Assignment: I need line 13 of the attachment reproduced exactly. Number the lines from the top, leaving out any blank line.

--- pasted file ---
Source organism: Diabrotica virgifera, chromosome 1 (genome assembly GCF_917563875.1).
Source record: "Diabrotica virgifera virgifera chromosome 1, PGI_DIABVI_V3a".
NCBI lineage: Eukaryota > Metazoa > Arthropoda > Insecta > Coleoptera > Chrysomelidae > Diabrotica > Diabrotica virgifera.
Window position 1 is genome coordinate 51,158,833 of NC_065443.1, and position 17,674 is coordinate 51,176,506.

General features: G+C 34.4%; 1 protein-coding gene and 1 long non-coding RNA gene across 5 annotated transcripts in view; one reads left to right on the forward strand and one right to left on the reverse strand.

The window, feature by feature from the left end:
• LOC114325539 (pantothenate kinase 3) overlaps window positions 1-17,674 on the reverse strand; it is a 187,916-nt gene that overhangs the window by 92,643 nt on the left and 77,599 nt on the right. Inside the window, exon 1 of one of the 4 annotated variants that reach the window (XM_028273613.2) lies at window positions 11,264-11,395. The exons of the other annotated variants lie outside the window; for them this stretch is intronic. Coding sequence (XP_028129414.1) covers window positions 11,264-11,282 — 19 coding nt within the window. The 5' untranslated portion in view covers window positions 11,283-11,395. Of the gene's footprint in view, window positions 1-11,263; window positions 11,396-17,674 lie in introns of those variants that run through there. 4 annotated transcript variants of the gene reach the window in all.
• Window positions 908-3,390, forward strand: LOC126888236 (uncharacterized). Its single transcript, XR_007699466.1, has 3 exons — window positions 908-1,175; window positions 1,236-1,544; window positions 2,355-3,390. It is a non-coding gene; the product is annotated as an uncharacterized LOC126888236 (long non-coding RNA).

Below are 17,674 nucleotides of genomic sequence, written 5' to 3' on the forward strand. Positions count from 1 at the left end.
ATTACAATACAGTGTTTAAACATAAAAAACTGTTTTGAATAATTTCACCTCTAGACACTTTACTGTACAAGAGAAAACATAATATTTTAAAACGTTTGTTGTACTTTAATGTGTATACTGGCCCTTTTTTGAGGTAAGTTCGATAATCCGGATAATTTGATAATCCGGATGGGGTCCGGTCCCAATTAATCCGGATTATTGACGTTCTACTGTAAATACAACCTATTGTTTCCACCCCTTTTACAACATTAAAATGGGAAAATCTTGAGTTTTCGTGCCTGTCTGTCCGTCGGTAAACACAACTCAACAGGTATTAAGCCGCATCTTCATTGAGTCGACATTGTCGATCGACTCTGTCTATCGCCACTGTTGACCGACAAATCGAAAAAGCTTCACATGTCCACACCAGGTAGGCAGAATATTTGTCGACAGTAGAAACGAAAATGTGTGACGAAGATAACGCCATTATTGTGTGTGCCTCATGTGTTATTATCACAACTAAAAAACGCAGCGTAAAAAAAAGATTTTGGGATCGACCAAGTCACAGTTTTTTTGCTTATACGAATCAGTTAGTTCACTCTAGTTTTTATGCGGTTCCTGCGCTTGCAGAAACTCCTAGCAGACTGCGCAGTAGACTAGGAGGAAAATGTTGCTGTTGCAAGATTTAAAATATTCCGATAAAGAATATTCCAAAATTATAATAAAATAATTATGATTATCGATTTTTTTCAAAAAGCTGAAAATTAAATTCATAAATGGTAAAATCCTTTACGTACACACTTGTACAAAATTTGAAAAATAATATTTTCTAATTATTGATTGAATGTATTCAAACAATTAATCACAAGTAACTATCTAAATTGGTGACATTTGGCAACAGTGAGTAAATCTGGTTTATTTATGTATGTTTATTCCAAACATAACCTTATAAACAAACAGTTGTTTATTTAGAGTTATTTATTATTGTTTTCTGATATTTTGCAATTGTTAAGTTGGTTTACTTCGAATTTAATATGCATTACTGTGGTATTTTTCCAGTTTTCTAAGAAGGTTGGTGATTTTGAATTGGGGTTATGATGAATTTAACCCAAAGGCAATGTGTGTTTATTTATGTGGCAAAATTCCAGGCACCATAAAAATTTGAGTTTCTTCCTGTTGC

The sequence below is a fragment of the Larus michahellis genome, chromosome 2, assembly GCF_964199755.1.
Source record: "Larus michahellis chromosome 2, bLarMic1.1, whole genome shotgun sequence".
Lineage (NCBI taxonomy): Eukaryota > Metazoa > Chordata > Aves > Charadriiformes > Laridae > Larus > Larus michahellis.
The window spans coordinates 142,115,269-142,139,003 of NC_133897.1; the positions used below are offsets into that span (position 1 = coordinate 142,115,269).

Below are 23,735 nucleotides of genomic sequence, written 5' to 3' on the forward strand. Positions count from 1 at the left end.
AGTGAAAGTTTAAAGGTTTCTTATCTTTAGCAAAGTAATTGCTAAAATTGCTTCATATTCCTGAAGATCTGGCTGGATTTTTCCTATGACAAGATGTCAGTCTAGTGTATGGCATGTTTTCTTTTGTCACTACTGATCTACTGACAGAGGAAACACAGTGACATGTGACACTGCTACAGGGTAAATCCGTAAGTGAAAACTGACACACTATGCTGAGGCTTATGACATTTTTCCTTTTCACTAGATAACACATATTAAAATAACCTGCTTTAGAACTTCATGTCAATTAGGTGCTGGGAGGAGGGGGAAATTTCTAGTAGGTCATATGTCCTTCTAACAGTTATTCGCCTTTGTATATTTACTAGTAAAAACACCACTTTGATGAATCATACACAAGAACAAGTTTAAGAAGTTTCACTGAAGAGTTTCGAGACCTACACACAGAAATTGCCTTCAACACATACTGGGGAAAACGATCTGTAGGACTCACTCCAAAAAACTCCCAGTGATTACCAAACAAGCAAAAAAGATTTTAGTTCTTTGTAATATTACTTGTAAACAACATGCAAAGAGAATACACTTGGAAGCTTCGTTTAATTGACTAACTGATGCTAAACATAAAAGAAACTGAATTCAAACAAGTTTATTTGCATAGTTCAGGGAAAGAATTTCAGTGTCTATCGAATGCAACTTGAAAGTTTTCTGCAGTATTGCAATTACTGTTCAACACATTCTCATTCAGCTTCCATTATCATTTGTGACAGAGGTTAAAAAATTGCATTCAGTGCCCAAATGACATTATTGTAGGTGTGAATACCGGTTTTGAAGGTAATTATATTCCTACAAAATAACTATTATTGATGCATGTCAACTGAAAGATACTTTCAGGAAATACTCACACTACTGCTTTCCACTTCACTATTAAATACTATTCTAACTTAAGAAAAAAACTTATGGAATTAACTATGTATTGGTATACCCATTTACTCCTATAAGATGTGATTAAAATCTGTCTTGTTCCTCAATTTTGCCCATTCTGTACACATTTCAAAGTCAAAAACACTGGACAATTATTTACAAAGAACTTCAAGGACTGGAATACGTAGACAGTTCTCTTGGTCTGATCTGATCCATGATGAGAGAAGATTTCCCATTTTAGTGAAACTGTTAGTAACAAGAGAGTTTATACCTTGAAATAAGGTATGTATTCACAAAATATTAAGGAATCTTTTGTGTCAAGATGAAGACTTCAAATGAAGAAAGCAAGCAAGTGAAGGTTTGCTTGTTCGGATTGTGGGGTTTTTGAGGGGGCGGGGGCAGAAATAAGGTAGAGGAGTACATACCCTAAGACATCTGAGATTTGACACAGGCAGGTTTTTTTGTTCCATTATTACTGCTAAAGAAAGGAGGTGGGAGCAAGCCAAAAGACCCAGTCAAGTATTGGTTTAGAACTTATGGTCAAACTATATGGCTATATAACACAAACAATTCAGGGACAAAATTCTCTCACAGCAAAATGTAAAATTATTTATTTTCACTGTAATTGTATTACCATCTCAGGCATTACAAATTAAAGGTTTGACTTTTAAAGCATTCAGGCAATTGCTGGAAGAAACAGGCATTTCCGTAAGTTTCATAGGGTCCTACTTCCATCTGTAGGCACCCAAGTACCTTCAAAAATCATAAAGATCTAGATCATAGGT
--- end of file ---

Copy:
Lineage (NCBI taxonomy): Eukaryota > Metazoa > Chordata > Aves > Charadriiformes > Laridae > Larus > Larus michahellis.